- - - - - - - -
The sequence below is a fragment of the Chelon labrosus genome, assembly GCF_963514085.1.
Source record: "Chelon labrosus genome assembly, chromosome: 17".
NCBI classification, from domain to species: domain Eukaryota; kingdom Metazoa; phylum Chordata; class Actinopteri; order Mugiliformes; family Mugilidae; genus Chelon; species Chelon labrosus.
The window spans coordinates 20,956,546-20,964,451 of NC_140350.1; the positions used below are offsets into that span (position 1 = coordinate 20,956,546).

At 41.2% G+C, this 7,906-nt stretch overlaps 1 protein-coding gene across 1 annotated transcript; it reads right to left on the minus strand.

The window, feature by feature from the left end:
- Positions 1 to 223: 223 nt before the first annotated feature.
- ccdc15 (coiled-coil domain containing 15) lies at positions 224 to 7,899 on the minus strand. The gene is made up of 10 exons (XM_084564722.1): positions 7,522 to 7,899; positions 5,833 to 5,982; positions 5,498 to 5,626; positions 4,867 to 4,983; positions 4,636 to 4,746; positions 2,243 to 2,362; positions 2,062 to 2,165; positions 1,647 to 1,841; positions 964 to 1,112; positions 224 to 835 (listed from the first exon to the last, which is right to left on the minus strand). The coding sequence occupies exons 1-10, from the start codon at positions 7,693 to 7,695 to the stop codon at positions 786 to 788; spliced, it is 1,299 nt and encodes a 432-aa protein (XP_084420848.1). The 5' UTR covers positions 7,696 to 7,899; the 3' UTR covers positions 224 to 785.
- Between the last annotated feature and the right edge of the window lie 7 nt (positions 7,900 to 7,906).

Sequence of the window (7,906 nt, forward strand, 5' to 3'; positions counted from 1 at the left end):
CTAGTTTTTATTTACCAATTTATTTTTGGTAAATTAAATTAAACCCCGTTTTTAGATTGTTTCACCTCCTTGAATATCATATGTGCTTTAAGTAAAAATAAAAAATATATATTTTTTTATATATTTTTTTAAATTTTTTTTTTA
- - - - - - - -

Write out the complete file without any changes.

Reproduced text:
The sequence below is a fragment of the Chelon labrosus genome, assembly GCF_963514085.1.
Source record: "Chelon labrosus genome assembly, chromosome: 17".
NCBI classification, from domain to species: domain Eukaryota; kingdom Metazoa; phylum Chordata; class Actinopteri; order Mugiliformes; family Mugilidae; genus Chelon; species Chelon labrosus.
The window spans coordinates 20,956,546-20,964,451 of NC_140350.1; the positions used below are offsets into that span (position 1 = coordinate 20,956,546).

At 41.2% G+C, this 7,906-nt stretch overlaps 1 protein-coding gene across 1 annotated transcript; it reads right to left on the minus strand.

The window, feature by feature from the left end:
- Positions 1 to 223: 223 nt before the first annotated feature.
- ccdc15 (coiled-coil domain containing 15) lies at positions 224 to 7,899 on the minus strand. The gene is made up of 10 exons (XM_084564722.1): positions 7,522 to 7,899; positions 5,833 to 5,982; positions 5,498 to 5,626; positions 4,867 to 4,983; positions 4,636 to 4,746; positions 2,243 to 2,362; positions 2,062 to 2,165; positions 1,647 to 1,841; positions 964 to 1,112; positions 224 to 835 (listed from the first exon to the last, which is right to left on the minus strand). The coding sequence occupies exons 1-10, from the start codon at positions 7,693 to 7,695 to the stop codon at positions 786 to 788; spliced, it is 1,299 nt and encodes a 432-aa protein (XP_084420848.1). The 5' UTR covers positions 7,696 to 7,899; the 3' UTR covers positions 224 to 785.
- Between the last annotated feature and the right edge of the window lie 7 nt (positions 7,900 to 7,906).

Sequence of the window (7,906 nt, forward strand, 5' to 3'; positions counted from 1 at the left end):
CTAGTTTTTATTTACCAATTTATTTTTGGTAAATTAAATTAAACCCCGTTTTTAGATTGTTTCACCTCCTTGAATATCATATGTGCTTTAAGTAAAAATAAAAAATATATATTTTTTTATATATTTTTTTAAATTTTTTTTTTA